Rather than taking an expensive shotgun approach by managing air filtration on a plant-wide basis, facility managers are starting to target air filtering efforts to only those areas that require them. Benefits to the bottom line accrue quickly given today’s energy costs.

“Heating and air conditioning costs are about $2.00 cfm and $4.00 cfm respectively at our plant,” says Glen Tuplin, Facilities Manager at F&P Georgia, a manufacturer of subframe and suspension components for Honda and Nissan. The firm runs extensive welding, stamping and painting operations within its 200,000 sq. ft. facilities in Rome, GA.

While the original F&P plant was built in 2001 with a traditional air ventilation system,
when the plant was expanded in 2003 Tuplin opted to retrofit a new air filtration system that consists of modular hoods for welding cells and dust collectors to filter and return the air instead of exhausting it to the outside.

“Our exhaust total air volume is 103,000, and because the Clean Air system filters and returns plant air, it was simple math to see that we could save $200,000 annually with their system,” says Tuplin. “This strategy has really paid off. I believe the payback on our system was about one year, something that our own engineers and management would hardly believe.”

Localized control reduces electricity costs
Smoke, grinding dust, oil mist and other production pollutants are efficiently collected and cleaned through modular air filtration systems that often comprise a completely self-contained work center for welding and cutting that includes an adjustable height worktable, shelving, and lighting. No ducting is necessary, and all of the filtering apparatus sits above the welding area so that zero footprint is taken away from the production floor.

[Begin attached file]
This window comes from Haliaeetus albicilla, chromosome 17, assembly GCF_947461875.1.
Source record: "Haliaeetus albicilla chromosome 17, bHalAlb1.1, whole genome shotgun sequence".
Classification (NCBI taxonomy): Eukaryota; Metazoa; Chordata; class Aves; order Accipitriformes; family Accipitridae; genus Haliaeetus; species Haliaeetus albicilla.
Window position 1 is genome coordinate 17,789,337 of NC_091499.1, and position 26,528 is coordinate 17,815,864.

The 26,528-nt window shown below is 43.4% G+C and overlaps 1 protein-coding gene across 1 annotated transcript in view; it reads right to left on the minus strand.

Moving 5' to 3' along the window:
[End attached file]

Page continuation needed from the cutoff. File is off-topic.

“Robotic welders utilize spools the size of 55 gallon drums that weigh about 900 lbs., but since the collector and filter goes over those spools, the air filtration system effectively disappears within the plant,” says Haughton. “This conserves floor space for important things like inventory.”

The use of down-flow filtering technology accounts, in part, for some of the efficiency of these modular systems to do more with less. Incoming dirty air flows downward through filters positioned vertically—as opposed to an angle—to readily shed dust such as found within welding smoke. The filters trap most of the small particles while larger ones fall into a dust-settling hopper. A jet-pressure wave cleans the system's row of filters, further propelling trapped dust to move downward into the hopper.

Point-of-source filtering also allows the use of several small motors to power fans in each of several modules, versus having large, roof-mounted central units. Here, the benefits extend beyond the realm of fluid dynamics into that of accounting.

“Smaller motors consume considerably less energy by themselves, but ‘economizers’ expand upon that savings by switching the blower off when the welding stops,” explains Haughton. “This is done automatically, as the economizer constantly monitors the arc on the welder. If there is no arc flashing for a set amount of time, the power to the blower gets cut.”

Modularization also permits the use of variable-frequency drive technology to control blowers

“A VFD consumes less power because it only draws the current that’s necessary to maintain the airflow that you want,” says Tuplin. “As far as we are concerned, this technology is saving significant energy and also enabling us to avoid spikes during peak usage periods.”

Given the benefits of reduced comfort air costs, more efficient filtering, and lessened blower electricity usage, it comes as no surprise that point-of-source concepts continue to grow in popularity if only from a financial standpoint—with a one-year ROI often possible. Additional benefits of maintaining a clean and healthy plant environment ensure that such strategies are here to stay.

For more information, contact Clean Air America, Inc., 7 Superior Blvd., Rome, GA 30161; Phone: 706/291-1700; Fax: 706/291-1747; e-mail: patrick.newell@clean-air.com; web site: www.clean-air.com